Today in 1995 was a strange day in Royal Oak, Michigan, outside Detroit.
It’s the day authorities had to stop a 17 year old who had been trying to construct a working nuclear reactor at home.
The fellow who would later be named “the Radioactive Boy Scout” was David Hahn.
His big passion as a kid was chemistry.
According to Harper’s, Hahn’s science teacher recalled that his student’s childhood goal was to possess a sample of every element on the periodic table.
At one point, a relative bought Hahn The Golden Book of Chemistry Experiments, which sounds like a way to encourage a young person’s interests, except that this book included recipes for nitroglycerin and chloroform.
Things would get even further out of bounds in Hahn’s home lab over time.
Hahn’s dad tried to redirect him toward scouting, and thought maybe becoming an Eagle Scout would help him get on the right track.
Hahn pursued a merit badge in Atomic Energy, which was an actual badge you could get back then.
Scouts earned the badge by learning about how nuclear energy worked, some of the prominent scientists and nuclear safety.
Hahn earned the badge and then, despite that safety element of the program, decided he would build what’s known as a breeder reactor.
That’s a reactor that generates electricity as well as additional nuclear fuel; it’s not usually something that young randos in the suburbs can or should do.
That’s why Hahn decided to pose as a high school physics teacher to gain more knowledge about how breeder reactors worked, and to get some of the ingredients.
This was a time when we didn’t have the internet to fact-check identities in real time, so he was able to obtain technical know-how and materials for his project.
Hahn’s creations never fully worked as intended, but they were strong enough that a Geiger counter could measure radioactivity down the street from his shed.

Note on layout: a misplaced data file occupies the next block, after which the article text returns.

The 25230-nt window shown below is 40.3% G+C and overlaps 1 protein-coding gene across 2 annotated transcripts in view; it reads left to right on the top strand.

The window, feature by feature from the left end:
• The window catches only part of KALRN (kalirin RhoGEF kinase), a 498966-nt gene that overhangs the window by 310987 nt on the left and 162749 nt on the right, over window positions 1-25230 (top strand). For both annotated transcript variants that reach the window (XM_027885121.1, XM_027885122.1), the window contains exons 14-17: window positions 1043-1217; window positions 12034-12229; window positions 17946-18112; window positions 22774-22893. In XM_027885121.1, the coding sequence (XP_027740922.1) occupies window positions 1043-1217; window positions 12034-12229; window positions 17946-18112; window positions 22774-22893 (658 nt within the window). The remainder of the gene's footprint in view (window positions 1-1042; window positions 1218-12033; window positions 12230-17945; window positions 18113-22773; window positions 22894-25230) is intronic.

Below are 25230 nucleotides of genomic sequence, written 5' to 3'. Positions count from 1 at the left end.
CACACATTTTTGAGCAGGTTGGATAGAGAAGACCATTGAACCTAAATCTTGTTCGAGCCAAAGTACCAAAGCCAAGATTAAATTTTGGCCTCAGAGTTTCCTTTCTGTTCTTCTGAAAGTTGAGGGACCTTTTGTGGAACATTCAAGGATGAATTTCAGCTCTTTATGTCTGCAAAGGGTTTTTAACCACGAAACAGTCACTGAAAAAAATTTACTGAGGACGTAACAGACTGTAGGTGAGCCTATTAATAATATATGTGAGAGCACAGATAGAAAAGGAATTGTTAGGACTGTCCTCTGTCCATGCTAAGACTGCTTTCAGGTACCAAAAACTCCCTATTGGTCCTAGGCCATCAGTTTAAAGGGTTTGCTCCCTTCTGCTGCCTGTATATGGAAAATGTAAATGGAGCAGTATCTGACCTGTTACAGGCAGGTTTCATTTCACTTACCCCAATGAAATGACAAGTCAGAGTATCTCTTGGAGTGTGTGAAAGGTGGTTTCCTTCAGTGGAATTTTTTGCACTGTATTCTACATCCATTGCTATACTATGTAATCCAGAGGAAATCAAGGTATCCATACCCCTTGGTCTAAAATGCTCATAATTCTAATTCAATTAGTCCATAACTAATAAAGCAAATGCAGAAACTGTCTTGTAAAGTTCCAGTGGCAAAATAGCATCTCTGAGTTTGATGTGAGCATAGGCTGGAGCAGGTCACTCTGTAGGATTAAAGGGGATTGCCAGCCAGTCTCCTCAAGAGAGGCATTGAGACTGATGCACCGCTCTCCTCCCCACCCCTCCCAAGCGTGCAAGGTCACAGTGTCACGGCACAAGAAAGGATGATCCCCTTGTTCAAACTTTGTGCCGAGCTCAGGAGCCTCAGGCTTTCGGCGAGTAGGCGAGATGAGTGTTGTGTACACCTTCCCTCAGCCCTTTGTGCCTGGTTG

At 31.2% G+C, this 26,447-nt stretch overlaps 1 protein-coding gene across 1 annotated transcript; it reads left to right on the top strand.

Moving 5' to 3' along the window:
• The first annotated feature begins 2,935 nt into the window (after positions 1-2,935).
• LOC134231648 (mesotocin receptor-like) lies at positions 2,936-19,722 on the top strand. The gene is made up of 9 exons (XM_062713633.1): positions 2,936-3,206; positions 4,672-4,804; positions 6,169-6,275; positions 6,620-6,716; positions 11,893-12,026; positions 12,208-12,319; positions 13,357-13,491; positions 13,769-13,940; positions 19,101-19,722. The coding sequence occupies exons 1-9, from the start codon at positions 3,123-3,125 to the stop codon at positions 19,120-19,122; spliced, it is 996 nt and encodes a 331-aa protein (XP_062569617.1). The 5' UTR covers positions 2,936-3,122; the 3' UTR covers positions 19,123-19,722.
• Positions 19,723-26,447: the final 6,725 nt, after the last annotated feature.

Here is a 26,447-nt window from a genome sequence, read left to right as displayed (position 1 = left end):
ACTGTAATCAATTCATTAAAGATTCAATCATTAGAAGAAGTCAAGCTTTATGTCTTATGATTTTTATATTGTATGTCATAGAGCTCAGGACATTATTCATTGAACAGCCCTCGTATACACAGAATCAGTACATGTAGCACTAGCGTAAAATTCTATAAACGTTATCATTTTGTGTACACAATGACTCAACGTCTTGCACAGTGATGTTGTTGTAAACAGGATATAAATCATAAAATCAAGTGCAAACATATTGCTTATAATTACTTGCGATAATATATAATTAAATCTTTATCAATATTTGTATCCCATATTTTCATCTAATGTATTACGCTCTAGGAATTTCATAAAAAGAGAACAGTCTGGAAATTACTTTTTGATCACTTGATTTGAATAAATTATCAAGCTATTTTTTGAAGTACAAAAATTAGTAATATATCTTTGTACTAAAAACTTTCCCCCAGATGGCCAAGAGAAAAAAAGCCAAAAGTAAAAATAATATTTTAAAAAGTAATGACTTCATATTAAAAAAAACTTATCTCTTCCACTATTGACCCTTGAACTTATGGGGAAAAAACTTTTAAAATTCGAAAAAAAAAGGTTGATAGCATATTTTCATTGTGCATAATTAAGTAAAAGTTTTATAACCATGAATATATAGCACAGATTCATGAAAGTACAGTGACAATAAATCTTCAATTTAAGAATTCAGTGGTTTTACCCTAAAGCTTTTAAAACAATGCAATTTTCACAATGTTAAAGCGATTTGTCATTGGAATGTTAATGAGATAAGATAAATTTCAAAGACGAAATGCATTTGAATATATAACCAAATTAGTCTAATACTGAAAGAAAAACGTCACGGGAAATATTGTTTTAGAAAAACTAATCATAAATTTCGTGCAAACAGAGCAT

Hahn was able to keep tinkering with his DIY nuclear apparatus until August 1994.
That’s when someone in town told police they thought they’d seen someone stealing tires from a car.
What they actually found was David Hahn, who had taken some of the elements of his nuclear project out of the shed and put them in the trunk of his car.
At first they were concerned he was building a bomb.
Eventually they realized that they were dealing with radioactive stuff, and the shed was eventually declared a federal Superfund site so that it could be fully cleaned up.
All of which we can sum up by saying, ABSOLUTELY DO NOT TRY THIS AT HOME.
Today in 1909, the birthday of Colonel Tom Parker.
He’s been loved for helping to make Elvis Presley a superstar – and loathed for some of the ways he did it.
But you have to admit this one is clever: at the height of Elvis-mania, Parker was selling “I Love Elvis” merchandise to his fans – AND he was selling “I HATE Elvis” badges to his critics.
I’m Brady, a little something for everybody!
The Radioactive Boy Scout (Harpers)
That Time a Teenager Built a Nuclear Reactor in His Backyard (Today I Found Out)